Analysis of Virtual Markets
In our previous articles, we have tried to show that digital markets are not reduced to real markets where information circulates better. They don’t have to be markets closer to perfect markets.
In these circumstances, it is not surprising that empirical analyzes of already established digital markets highlight neither more active nor less dispersed prices, neither price elasticity nor greater dynamism in pricing.
It has an inventory of available empirical studies on the functioning of digital markets.
We presented the results of the comparison between real markets and digital markets according to four dimensions:
- The level of prices charged: Is the same product sold at a lower price on the Web?
- Price elasticity of demand: Are consumers more sensitive to price changes on the Web?
- Catalog costs (menu costs): These are the costs required to change prices. Do electronic merchants change their prices more often than real merchants?
- Distribution of prices in digital markets: Is the gap between the highest and lowest price on the Web for the same good decreasing?
Concerning the level of prices charged, the results are uncertain. In 1996 and 1998, prices, similar products and services on the Web were higher than in real markets.
On the contrary, in 1999, even taking into account the costs of delivering goods, prices on the Web appear to be 9 to 16% lower than in real markets.
Regarding the elasticity of demand, the provision of very detailed and easily accessible information that digital markets allow seems to reduce the price sensitivity of consumers that much.
Regarding price dynamics and catalog costs, it has been seen that online merchants make price changes more frequently and on a smaller scale, and offer lower catalogs on the Web.
Finally, with regard to the price distribution on the Web, neither in 1998 nor in 1999 showed any difference in price distribution between the Web and real commerce.
These distributions are very high for both market types. For example, 50% for books and CDs.
Therefore, we conclude that the authenticity of digital markets is mainly due to greater activity and no reduction in various frictions that constrain real markets.
Even if information flows better, it is not primarily used to make markets more perfect in the context of the static balance between supply and demand.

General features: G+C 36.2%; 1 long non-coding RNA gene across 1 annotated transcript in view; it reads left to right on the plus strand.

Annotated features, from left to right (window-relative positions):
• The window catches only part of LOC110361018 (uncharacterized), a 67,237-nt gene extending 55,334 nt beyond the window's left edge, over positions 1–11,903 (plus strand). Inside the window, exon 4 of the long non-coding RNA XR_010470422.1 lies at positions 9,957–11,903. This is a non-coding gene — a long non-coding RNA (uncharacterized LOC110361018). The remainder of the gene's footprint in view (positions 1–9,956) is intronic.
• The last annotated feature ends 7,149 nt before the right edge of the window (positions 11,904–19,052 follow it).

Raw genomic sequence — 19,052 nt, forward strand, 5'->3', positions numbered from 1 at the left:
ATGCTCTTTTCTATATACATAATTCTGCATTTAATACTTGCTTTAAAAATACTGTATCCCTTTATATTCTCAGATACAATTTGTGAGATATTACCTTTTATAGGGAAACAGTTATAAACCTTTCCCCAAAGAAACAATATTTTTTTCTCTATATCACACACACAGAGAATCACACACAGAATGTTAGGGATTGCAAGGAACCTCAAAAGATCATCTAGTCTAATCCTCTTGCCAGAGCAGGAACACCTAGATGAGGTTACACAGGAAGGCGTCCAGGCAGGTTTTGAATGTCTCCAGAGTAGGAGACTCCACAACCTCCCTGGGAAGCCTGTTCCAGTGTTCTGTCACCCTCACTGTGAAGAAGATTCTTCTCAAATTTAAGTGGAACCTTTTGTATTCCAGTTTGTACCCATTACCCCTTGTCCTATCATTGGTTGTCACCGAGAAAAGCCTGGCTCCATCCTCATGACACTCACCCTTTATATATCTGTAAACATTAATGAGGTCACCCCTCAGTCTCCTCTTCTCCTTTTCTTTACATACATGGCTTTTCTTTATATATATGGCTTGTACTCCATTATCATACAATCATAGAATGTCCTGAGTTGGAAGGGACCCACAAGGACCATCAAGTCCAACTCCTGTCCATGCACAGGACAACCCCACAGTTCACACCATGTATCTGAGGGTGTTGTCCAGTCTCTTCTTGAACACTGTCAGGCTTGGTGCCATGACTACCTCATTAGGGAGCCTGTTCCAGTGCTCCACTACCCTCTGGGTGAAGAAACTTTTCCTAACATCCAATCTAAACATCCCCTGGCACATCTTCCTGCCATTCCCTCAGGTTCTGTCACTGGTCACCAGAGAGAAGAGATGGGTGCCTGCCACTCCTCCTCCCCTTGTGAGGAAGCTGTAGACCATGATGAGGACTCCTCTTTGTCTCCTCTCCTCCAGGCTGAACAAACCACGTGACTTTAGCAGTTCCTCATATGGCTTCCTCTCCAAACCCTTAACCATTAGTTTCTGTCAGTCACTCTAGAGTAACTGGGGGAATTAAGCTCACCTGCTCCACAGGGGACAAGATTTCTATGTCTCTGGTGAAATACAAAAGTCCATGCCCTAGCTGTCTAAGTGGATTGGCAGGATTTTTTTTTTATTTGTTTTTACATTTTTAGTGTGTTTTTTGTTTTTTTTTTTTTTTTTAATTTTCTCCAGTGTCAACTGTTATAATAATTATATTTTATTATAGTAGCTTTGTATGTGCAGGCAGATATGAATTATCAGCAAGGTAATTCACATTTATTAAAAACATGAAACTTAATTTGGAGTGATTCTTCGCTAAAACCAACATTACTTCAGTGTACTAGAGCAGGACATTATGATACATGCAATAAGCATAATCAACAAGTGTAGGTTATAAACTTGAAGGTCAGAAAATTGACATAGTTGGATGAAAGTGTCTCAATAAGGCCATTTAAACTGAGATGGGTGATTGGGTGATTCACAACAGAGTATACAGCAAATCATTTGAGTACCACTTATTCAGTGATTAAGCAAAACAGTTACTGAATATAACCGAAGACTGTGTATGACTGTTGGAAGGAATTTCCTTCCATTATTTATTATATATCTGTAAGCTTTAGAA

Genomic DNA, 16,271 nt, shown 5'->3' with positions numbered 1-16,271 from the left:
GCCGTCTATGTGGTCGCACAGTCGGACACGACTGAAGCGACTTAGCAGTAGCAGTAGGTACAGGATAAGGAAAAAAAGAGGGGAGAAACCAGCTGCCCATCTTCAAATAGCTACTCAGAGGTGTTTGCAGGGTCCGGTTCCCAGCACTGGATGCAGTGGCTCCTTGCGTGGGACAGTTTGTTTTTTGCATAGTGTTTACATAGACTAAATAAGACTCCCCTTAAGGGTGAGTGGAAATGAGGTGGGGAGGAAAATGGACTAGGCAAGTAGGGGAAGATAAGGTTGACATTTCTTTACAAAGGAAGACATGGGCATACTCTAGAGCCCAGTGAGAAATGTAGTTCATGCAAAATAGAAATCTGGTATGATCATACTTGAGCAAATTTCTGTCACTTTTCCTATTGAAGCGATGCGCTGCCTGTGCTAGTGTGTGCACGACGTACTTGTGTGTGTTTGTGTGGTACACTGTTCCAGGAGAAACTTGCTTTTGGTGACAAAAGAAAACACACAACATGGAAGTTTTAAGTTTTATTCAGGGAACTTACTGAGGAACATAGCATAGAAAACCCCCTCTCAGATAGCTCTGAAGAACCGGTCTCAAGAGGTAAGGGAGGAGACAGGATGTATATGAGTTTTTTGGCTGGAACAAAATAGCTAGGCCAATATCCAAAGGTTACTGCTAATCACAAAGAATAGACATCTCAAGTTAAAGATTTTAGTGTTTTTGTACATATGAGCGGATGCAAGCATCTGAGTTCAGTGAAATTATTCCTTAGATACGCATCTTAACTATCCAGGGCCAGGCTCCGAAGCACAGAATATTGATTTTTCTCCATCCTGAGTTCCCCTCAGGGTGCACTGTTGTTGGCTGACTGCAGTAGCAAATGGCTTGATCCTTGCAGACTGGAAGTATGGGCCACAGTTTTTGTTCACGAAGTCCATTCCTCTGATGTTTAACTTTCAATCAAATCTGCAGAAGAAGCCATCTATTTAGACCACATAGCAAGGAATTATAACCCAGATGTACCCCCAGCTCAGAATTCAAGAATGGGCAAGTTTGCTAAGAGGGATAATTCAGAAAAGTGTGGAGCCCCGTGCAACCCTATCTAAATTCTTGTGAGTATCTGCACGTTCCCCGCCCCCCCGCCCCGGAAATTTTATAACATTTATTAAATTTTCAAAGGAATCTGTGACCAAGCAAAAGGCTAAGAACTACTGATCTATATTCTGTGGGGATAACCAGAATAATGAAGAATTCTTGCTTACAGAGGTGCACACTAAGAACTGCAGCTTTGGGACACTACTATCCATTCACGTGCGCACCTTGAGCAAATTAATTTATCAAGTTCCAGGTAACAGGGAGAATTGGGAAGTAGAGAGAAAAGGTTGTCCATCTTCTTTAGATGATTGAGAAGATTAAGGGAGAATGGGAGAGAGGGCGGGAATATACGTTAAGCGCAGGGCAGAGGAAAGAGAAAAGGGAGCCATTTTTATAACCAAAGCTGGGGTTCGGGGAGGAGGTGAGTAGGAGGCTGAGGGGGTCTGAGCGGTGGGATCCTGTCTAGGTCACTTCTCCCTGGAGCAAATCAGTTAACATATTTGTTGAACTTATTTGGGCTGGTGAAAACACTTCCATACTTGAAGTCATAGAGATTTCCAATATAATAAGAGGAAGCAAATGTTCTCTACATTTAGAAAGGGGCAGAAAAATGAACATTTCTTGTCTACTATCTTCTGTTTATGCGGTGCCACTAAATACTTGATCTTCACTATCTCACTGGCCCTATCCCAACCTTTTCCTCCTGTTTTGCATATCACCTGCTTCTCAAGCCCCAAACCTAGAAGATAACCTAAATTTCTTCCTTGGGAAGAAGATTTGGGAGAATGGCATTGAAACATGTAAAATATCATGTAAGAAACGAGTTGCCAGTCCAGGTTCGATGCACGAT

INFORMATION COLLECTION BY SELLERS
The model previously described and discussed, on the one hand, provides consumers with better tools to compare products. On the other hand, it is characterized by the fact that traders have less costly means to adapt prices to demand.
Below we will try to identify a different pattern, closer to what we are currently observing on the Web.
The feature of this model is:
— Consumers do not use Web tools to compare product prices and quality. They use the internet to exchange information among themselves about the features of products (Also these exchanges are only part of the surfer’s relationship with each other).
These exchanges create club and fashion influences. It may even cause permanent changes in utility functions.
— Companies use Web tools to learn about consumers and the evolution of their tastes, not to define more complex pricing.
This information is used to segment demand and differentiate their products from actual markets much more effectively.
On the contrary, markets are not becoming more fluid. They are more and more precisely divided into sections.
The structure of the audience (i.e. the distribution of surfers across sites) serves as a guide for customer segmentation. Information collected by web companies can be used to differentiate products and services.
From now on, the term mediation will refer to this mutual learning process between supply and demand.
The reason they allow for this dynamic adjustment between an as-yet-undefined supply and an as-yet-undisclosed demand is that free markets outperform any central scheme that can only achieve static equilibria.